By Mbeki Andrew
Traders in Egypt say they have been instructed to restrict the sale of ‘yellow vests’ to companies, and avoid selling to individuals, signalling fears of possible protests inspired by those in France.
The move comes ahead of the eighth anniversary of the uprising that toppled Egypt’s longtime president Hosni Mubarak in February 2011 and left the country in political and economic turmoil.
“We received instructions from the police around a week ago to sell yellow vests to companies only, and not to individuals,” one importer said.
He said two yellow vest shipments were currently en route to Egypt and that no instructions had been issued to halt such imports.
Arrested for distributing Yellow Vests
However, a rights lawyer, Mohamed Ramadan, was Tuesday remanded in custody for two weeks over charges including the distribution and possession of leaflets and yellow vests.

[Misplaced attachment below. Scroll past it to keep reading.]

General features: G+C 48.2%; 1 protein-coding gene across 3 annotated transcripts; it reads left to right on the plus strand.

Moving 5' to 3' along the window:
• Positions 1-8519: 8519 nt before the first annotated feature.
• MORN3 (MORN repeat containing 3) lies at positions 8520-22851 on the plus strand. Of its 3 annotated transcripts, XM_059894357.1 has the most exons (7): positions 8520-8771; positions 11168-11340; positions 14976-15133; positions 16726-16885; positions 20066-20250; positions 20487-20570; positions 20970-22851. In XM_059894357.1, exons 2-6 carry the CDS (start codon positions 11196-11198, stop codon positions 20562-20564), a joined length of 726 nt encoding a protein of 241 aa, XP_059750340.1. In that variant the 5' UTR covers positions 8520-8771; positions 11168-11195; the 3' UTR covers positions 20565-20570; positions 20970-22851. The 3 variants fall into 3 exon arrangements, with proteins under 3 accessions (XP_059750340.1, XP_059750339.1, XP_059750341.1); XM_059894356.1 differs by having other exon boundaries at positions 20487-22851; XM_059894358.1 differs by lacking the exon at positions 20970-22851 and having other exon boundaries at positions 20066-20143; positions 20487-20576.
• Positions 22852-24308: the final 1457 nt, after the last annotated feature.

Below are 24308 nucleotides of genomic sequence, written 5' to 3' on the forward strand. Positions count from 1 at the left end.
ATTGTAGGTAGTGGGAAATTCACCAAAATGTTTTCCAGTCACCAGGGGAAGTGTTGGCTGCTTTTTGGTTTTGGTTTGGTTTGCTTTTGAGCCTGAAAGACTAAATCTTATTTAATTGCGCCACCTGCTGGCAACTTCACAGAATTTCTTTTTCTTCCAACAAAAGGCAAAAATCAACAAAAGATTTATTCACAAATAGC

He was arrested on Monday in the northern city of Alexandria, his lawyer Abdelrahman al-Gohary said.
Launched in early November, weekly “yellow vest” protests in France against planned increases in fuel tax price have spiralled into violence in Paris and other cities, taking a heavy financial toll.
In a downtown Cairo street, several yellow vest sellers told AFP that their sale was being “prohibited” under instructions from police.
“National security officials came by and asked us not to sell them to individuals because they fear protests in France could reach us here,” one trader said.
The interior ministry spokesman did not immediately respond to requests for comment.
Restricting protests in Egypt
Egypt imposed heavy restrictions on demonstrations under a 2013 law, passed after the military ousted Islamist president Mohamed Morsi following mass protests against his rule.
General-turned-president Abdel Fattah al-Sisi has repeatedly criticised the Arab Spring uprisings of 2011, pointing to their repercussions on neighbouring countries like Syria, Yemen and Libya.
His government has overseen harsh austerity measures including the removal of subsidies and introduced steep price hikes aiming to revive Egypt’s economy.